Waiving rent
Shirley Kongai the president of the Uganda real estate agents says the crisis has affected everyone and every businesses and real estate has not been spared.

“Everyone is being encouraged to go into self-isolation so we have also asked out members to stay home and embrace the digital platforms. Some heeded our advice and started putting more effort in their digital platforms. This effort for now might not yield any actual business because people are not spending since they are still speculating about what is going to happen in the future.

So business is very low when it comes to sale of properties,” she notes. Kongai says the most affected areas are rentals, loan financing, mortgages people are not earning so they are not able to meet their obligations.
“Not all businesses have been affected though, for instance pharmacies and drug shops are making money right now.

Those affected are those involved in businesses that have since been categorized as non-essential such as entertainment and hospitality areas. The big question has been whether landlords should suspend rent, but, they are asking what will happen to them when they have to meet their obligations such as bank loans, taxes, interest rates. Will they also be exempted, will the suspension be all around?” Kongai reveals.

She suggests that if they give up on collecting rent, banks should also give landlords a grace period. “We are asking the government to come in and waive taxes and direct banks to waive payment of loans, mortgages and the interest rates for those months. If they are catered for, then landlords are ready to suspend their rent or negotiate,” she says.

Kongai reveals residential are the most hit properties. “People are at home and are not able to pay their rent. We are asking people to help and support each other by letting people off without payments here and there until we get out of this crisis,” she appeals.

Critical situations
Some office buildings that were occupied by businesses servicing the tourism industry will experience a more direct impact.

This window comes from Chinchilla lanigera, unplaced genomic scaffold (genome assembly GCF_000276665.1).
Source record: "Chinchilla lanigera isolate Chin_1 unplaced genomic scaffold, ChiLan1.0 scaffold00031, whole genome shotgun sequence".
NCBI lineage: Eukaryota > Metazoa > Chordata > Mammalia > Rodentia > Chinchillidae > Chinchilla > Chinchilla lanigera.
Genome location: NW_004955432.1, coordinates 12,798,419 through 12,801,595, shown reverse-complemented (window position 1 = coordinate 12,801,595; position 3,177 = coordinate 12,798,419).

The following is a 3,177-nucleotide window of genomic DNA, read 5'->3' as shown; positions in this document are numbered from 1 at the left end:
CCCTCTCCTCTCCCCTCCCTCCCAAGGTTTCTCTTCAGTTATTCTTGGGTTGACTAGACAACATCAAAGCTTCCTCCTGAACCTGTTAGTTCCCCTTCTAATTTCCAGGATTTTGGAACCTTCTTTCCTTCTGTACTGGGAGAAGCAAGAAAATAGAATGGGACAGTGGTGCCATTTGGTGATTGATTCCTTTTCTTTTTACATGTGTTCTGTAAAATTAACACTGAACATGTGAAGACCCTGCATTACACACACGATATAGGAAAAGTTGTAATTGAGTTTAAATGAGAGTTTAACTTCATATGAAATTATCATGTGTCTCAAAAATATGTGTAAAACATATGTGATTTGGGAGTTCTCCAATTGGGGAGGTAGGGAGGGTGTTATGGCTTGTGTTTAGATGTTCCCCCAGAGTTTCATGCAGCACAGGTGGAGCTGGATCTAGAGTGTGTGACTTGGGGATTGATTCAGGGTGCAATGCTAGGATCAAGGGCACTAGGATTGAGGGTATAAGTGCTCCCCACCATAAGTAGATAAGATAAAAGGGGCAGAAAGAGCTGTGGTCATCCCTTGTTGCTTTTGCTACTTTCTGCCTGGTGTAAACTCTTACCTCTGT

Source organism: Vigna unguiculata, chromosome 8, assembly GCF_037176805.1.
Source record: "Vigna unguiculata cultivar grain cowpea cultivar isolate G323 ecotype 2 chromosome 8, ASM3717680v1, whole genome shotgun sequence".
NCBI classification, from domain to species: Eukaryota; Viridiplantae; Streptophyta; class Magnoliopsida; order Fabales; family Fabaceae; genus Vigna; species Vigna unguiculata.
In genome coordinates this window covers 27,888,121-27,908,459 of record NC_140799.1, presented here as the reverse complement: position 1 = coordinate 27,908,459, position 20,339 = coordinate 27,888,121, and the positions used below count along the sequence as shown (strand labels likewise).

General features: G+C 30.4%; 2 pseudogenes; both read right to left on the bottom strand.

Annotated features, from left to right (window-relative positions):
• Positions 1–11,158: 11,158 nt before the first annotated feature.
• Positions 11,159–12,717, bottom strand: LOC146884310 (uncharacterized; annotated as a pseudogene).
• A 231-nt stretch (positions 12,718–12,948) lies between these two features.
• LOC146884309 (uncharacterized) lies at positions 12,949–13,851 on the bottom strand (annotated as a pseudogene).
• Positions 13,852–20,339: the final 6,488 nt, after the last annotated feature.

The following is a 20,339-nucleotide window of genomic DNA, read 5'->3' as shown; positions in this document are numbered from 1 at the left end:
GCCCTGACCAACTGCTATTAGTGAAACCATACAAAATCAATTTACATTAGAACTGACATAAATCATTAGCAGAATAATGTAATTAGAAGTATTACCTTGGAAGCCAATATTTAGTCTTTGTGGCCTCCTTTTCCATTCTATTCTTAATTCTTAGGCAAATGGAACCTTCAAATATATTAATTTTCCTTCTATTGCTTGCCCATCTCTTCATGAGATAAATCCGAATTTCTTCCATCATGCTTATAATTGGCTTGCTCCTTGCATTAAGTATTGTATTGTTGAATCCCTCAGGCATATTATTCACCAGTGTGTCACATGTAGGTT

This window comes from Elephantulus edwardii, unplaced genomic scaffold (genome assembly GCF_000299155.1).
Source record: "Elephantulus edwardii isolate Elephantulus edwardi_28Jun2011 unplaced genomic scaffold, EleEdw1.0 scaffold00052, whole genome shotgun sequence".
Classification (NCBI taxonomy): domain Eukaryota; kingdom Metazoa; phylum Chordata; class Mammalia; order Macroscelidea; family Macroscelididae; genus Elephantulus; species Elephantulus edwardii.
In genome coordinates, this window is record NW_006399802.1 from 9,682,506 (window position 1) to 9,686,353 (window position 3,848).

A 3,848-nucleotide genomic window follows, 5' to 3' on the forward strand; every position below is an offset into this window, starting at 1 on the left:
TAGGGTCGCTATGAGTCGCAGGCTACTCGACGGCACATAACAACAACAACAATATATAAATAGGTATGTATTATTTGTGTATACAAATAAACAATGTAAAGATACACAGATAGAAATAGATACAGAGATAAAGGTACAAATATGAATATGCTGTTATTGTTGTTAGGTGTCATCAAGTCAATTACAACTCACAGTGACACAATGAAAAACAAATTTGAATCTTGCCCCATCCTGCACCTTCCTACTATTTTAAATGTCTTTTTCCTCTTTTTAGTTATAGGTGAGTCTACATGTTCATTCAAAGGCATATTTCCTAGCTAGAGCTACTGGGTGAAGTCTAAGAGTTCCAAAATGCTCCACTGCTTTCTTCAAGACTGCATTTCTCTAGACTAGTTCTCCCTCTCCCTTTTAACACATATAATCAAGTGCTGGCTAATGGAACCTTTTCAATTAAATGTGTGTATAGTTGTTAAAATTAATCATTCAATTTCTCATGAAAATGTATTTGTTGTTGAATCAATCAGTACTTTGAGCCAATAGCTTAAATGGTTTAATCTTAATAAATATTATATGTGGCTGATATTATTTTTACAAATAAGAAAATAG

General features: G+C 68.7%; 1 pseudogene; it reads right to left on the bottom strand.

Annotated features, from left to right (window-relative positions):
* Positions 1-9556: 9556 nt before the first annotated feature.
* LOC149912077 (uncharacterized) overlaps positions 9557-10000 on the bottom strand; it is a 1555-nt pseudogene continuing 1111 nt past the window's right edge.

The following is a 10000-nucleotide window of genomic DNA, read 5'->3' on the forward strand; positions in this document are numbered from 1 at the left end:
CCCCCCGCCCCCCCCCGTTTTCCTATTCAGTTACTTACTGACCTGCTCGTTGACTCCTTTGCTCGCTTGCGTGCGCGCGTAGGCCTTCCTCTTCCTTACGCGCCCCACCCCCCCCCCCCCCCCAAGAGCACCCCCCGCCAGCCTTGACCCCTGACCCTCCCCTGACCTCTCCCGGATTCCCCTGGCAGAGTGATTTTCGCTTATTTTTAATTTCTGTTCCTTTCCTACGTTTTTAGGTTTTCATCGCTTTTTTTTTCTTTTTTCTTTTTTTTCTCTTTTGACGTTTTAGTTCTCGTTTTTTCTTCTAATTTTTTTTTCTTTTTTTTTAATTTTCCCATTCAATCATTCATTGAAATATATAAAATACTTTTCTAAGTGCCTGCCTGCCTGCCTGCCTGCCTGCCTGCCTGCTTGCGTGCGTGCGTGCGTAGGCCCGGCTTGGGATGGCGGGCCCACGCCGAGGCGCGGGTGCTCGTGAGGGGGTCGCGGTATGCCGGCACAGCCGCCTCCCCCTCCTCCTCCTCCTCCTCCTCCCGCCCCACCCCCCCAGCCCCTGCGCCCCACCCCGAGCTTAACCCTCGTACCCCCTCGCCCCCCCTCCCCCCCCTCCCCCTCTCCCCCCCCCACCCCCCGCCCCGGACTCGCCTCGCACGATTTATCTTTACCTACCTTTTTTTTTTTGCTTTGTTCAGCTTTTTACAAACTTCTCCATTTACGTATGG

The tenants in that situation may either absorb the cost, request for credit facilities or simply hand over the keys to the landlord. This real estate asset class may not have the immediate impact but many businesses have adopted a work-from-home policy in order to ensure continuity of the operations due to the COVID-19 outbreak.

This process of telecommuting may encourage businesses to try new cultures and processes which could be adopted in the aftermath of the COVID-19 pandemic.

The impact on the commercial property sector in the country could be everlasting as businesses will re-think about their office space requirements with a remotely working policy.

If their staff can telecommute easily and a result-only-work-environment is implemented, this could be a game changer. Co-working spaces or shared offices will also see lower traffic and a fall in demand in these current circumstances.

Property owners may negotiate new rates or reduce space requirements at the renewal. In the wake of a possible recession as a knock-on effect of the virus, the valuations of the office properties could be impacted as future cash inflows from the rentals of the office spaces could thus be challenged.

Consequently, it is unlikely for the social distancing measures established by some supermarkets to be successful. Avoiding crowded areas can be a helpful tool in mitigating the spread of the virus and if the population follows this advice, the immediate impact on the real estate retail asset class could be significant as people would avoid shopping centres and malls.

While people still need food, clothes and other essentials, they may turn to online shopping which has started to gain momentum.

editorial@ug.nationmedia.com